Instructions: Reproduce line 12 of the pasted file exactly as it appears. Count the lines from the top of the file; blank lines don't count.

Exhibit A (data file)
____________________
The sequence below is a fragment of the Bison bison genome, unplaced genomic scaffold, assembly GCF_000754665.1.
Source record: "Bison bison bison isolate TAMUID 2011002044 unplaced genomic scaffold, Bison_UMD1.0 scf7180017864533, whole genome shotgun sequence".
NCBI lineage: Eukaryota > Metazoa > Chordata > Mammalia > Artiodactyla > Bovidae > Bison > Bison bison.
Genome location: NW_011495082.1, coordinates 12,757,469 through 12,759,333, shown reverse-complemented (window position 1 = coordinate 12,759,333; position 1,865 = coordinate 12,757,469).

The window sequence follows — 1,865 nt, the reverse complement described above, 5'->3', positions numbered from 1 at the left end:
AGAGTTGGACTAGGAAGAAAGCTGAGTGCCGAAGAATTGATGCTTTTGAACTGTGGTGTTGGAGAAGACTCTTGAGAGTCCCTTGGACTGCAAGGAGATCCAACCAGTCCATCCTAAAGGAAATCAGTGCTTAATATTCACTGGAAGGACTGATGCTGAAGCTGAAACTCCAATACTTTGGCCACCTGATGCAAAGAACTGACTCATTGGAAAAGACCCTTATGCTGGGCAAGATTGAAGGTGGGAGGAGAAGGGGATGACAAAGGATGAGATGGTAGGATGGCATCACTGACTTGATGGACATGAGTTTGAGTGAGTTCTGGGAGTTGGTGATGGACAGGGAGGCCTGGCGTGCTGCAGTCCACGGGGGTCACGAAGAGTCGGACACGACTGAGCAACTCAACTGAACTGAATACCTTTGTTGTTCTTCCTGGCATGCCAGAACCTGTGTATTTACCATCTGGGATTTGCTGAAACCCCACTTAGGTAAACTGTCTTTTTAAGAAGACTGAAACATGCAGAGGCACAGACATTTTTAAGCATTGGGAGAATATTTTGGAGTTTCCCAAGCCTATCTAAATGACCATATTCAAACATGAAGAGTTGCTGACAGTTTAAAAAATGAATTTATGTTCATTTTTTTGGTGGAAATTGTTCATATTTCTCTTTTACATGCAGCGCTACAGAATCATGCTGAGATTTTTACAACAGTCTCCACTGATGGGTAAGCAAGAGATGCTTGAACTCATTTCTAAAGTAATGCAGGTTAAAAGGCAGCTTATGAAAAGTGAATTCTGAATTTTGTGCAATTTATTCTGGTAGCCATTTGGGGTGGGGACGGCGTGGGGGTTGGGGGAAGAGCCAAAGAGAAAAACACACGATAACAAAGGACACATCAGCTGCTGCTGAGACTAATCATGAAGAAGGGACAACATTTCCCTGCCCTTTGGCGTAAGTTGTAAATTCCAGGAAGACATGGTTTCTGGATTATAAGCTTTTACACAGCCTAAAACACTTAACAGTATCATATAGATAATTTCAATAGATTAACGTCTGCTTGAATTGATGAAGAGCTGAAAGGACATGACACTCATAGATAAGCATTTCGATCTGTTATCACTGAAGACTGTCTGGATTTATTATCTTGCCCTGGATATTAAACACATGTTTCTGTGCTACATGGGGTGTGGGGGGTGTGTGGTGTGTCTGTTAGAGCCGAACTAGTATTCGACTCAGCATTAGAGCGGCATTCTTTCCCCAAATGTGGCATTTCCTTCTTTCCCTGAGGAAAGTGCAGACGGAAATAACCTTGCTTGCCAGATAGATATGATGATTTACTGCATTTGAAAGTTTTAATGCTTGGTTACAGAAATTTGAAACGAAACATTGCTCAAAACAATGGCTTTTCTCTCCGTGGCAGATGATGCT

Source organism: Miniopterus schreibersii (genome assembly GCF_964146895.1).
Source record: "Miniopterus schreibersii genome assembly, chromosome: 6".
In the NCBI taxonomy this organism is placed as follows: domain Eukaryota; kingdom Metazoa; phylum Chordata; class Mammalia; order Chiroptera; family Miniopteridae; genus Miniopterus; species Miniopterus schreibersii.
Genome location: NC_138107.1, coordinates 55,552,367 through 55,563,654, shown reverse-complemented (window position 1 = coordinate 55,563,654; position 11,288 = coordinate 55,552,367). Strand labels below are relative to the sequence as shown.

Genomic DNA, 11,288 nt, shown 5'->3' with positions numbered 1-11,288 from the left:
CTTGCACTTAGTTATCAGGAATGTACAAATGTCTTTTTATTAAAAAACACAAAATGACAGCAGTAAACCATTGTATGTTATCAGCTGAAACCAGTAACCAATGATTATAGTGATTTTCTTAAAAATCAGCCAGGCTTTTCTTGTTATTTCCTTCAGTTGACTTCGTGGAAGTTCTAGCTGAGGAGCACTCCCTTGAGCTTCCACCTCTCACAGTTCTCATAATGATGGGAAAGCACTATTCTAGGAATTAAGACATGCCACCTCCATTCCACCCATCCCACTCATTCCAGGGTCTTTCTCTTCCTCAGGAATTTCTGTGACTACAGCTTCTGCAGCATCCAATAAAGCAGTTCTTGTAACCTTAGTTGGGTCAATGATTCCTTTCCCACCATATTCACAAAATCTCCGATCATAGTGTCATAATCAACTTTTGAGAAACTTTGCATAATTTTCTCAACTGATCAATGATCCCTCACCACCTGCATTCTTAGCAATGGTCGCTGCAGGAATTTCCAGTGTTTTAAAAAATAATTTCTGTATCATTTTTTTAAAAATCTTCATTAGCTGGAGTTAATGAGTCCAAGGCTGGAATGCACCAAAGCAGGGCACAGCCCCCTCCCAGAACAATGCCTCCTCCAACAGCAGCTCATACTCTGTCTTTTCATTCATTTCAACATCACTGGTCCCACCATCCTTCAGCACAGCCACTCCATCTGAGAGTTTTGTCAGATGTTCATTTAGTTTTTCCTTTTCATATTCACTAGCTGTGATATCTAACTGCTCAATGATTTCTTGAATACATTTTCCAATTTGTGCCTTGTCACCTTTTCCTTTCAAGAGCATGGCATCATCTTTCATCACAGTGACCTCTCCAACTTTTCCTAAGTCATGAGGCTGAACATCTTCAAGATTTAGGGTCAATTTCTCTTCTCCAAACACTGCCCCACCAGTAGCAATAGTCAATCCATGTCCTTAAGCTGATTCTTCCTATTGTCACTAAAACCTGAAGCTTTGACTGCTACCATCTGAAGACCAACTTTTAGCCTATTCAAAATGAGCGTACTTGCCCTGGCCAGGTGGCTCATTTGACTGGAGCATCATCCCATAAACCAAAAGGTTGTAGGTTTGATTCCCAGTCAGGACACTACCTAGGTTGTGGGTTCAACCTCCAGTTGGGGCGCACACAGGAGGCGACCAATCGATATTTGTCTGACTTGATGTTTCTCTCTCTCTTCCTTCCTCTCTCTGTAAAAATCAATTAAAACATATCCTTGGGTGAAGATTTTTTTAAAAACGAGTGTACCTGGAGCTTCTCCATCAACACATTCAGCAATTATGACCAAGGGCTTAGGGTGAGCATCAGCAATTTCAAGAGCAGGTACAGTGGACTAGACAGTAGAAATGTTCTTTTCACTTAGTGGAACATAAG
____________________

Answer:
CTTGCACTTAGTTATCAGGAATGTACAAATGTCTTTTTATTAAAAAACACAAAATGACAGCAGTAAACCATTGTATGTTATCAGCTGAAACCAGTAACCAATGATTATAGTGATTTTCTTAAAAATCAGCCAGGCTTTTCTTGTTATTTCCTTCAGTTGACTTCGTGGAAGTTCTAGCTGAGGAGCACTCCCTTGAGCTTCCACCTCTCACAGTTCTCATAATGATGGGAAAGCACTATTCTAGGAATTAAGACATGCCACCTCCATTCCACCCATCCCACTCATTCCAGGGTCTTTCTCTTCCTCAGGAATTTCTGTGACTACAGCTTCTGCAGCATCCAATAAAGCAGTTCTTGTAACCTTAGTTGGGTCAATGATTCCTTTCCCACCATATTCACAAAATCTCCGATCATAGTGTCATAATCAACTTTTGAGAAACTTTGCATAATTTTCTCAACTGATCAATGATCCCTCACCACCTGCATTCTTAGCAATGGTCGCTGCAGGAATTTCCAGTGTTTTAAAAAATAATTTCTGTATCATTTTTTTAAAAATCTTCATTAGCTGGAGTTAATGAGTCCAAGGCTGGAATGCACCAAAGCAGGGCACAGCCCCCTCCCAGAACAATGCCTCCTCCAACAGCAGCTCATACTCTGTCTTTTCATTCATTTCAACATCACTGGTCCCACCATCCTTCAGCACAGCCACTCCATCTGAGAGTTTTGTCAGATGTTCATTTAGTTTTTCCTTTTCATATTCACTAGCTGTGATATCTAACTGCTCAATGATTTCTTGAATACATTTTCCAATTTGTGCCTTGTCACCTTTTCCTTTCAAGAGCATGGCATCATCTTTCATCACAGTGACCTCTCCAACTTTTCCTAAGTCATGAGGCTGAACATCTTCAAGATTTAGGGTCAATTTCTCTTCTCCAAACACTGCCCCACCAGTAGCAATAGTCAATCCATGTCCTTAAGCTGATTCTTCCTATTGTCACTAAAACCTGAAGCTTTGACTGCTACCATCTGAAGACCAACTTTTAGCCTATTCAAAATGAGCGTACTTGCCCTGGCCAGGTGGCTCATTTGACTGGAGCATCATCCCATAAACCAAAAGGTTGTAGGTTTGATTCCCAGTCAGGACACTACCTAGGTTGTGGGTTCAACCTCCAGTTGGGGCGCACACAGGAGGCGACCAATCGATATTTGTCTGACTTGATGTTTCTCTCTCTCTTCCTTCCTCTCTCTGTAAAAATCAATTAAAACATATCCTTGGGTGAAGATTTTTTTAAAAACGAGTGTACCTGGAGCTTCTCCATCAACACATTCAGCAATTATGACCAAGGGCTTAGGGTGAGCATCAGCAATTTCAAGAGCAGGTACAGTGGACTAGACAGTAGAAATGTTCTTTTCACTTAGTGGAACATAAG